Even if the PYD lacked good faith in seeking the support of the United States, which it had considered an imperialist hegemon in the past, it is reasonable to expect that a transformation―of policies and stances ― may evolve as a result of field cooperation. The United States itself, while having envisaged a quasi-contractual relationship with the PYD, has warmed up, at least at the level of its field commands, to the notion of a longer-term alliance. A better management of the fears and expectations of Turkey, as a NATO ally and a potent regional power, would be needed in a still-lacking approach of clarity and balance in U.S. policy in Syria. More importantly, as the enabler of the expansion of the authority of the PYD over much of northeastern Syria, the United States has the distinct responsibility of saving the region from building towards a certain and destructive explosion in the future.
In much of Arab Syria, the “Democratic Federation of Northern Syria” is not accepted as a bona-fide measure of self-governance within the national Syrian context, but a thinly veiled effort at Kurdish separatism. While the PYD has complained of its exclusion from international conflict-resolution talks on Syria, many Syrian opposition personalities and groups have accused the PYD of adhering to an ambivalent position, placing itself at an equal distance between the regime and the uprising. In their view, had the PYD assumed a more national posture, at the stage of the uprising where the patriotic sentiment prevailed, the outcome may have been to tip the balance in favor of a new democratic Syria. The PYD’s abstention is accordingly blamed as at least partially responsible for a feedback loop of increasing factionalism that reduced the popular revolution to an Arab Sunni uprising, before being hijacked by Islamist and jihadist forces. For many in the Syrian opposition, the PYD has engaged in deception, subterfuge, and betrayal. The United States, which most Syrian opposition consider that it has reneged on its promises of support to them, is viewed as bearing false witness to a project of secession.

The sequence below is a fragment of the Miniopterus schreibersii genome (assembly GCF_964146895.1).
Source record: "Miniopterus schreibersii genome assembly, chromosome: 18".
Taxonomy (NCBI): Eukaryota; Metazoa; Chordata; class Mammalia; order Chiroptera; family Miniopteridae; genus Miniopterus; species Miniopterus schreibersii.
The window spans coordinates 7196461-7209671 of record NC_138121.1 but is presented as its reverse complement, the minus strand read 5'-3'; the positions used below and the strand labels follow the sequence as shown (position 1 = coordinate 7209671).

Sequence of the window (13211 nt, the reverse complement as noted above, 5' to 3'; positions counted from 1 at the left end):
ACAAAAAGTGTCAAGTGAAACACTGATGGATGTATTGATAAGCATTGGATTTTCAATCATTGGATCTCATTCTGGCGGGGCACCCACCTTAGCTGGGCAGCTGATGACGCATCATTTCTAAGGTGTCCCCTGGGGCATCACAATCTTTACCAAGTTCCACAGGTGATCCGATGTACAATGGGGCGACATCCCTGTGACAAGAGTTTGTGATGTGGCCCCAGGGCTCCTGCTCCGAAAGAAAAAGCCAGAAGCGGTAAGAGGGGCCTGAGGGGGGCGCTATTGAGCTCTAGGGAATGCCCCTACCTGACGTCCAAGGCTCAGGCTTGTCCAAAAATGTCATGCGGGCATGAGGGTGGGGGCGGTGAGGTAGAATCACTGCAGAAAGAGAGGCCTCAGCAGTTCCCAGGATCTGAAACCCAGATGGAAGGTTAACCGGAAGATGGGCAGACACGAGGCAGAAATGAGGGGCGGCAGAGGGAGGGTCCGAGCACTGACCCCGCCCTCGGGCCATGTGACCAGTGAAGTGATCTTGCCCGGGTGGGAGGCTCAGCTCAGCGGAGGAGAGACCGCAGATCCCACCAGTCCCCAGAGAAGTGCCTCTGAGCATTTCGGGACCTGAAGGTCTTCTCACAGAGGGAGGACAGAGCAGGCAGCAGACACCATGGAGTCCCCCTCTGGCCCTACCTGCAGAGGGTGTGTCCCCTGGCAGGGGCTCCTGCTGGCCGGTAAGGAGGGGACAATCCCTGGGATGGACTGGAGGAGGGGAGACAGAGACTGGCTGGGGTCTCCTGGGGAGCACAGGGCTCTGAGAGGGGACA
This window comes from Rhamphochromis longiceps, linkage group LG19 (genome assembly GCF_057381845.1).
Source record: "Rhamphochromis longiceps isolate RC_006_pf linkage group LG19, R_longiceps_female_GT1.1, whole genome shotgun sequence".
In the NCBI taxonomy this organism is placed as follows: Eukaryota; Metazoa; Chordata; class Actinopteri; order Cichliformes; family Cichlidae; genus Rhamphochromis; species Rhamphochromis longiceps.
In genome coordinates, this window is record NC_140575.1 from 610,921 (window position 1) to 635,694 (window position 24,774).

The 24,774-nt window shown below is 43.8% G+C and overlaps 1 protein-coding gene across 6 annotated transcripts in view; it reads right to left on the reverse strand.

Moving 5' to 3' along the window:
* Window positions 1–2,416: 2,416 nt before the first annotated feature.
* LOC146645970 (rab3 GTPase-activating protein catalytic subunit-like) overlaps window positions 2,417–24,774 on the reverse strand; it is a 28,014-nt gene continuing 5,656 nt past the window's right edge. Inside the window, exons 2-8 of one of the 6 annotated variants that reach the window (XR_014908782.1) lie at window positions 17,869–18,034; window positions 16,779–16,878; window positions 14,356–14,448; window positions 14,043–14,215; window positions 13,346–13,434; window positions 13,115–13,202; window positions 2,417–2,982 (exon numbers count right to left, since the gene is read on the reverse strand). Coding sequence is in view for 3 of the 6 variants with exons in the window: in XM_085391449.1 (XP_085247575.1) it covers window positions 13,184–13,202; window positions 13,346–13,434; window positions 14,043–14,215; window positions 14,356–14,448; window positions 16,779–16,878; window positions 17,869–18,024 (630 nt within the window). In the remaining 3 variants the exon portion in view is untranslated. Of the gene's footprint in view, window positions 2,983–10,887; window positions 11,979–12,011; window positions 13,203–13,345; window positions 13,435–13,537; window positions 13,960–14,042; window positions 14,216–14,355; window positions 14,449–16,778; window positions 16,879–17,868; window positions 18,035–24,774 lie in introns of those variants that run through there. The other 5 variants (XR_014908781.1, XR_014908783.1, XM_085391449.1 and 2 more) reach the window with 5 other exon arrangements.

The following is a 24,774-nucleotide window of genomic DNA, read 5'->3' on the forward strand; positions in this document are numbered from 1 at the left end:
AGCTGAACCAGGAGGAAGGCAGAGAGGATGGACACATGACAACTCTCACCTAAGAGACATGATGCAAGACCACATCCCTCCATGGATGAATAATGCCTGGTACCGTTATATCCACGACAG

With the PYD as an active partner of disputed credentials and uncertain intentions, and with a Syrian Arab population suspicious of both the PYD and the United States, the “Northern Syria” experiment cannot be conceived as a potential model to usher Syria towards a tenable federative system. Instead, by endorsing the experience, or even enabling it without full endorsement, Washington exposes itself to the demagoguery of its well established foes in Syria ― Russia and Iran ― as well as its confused allies, such as Turkey ― all of which already engaged in a full-throttle denunciation of “the U.S. plan to fragment the region”. Unfortunately, their narrative is well received by the general Syrian and broad Arab population, and is reinforced by mis-statements emanating from Washington (such as the assertion by then-candidate Donald Trump that IS was created by the United States).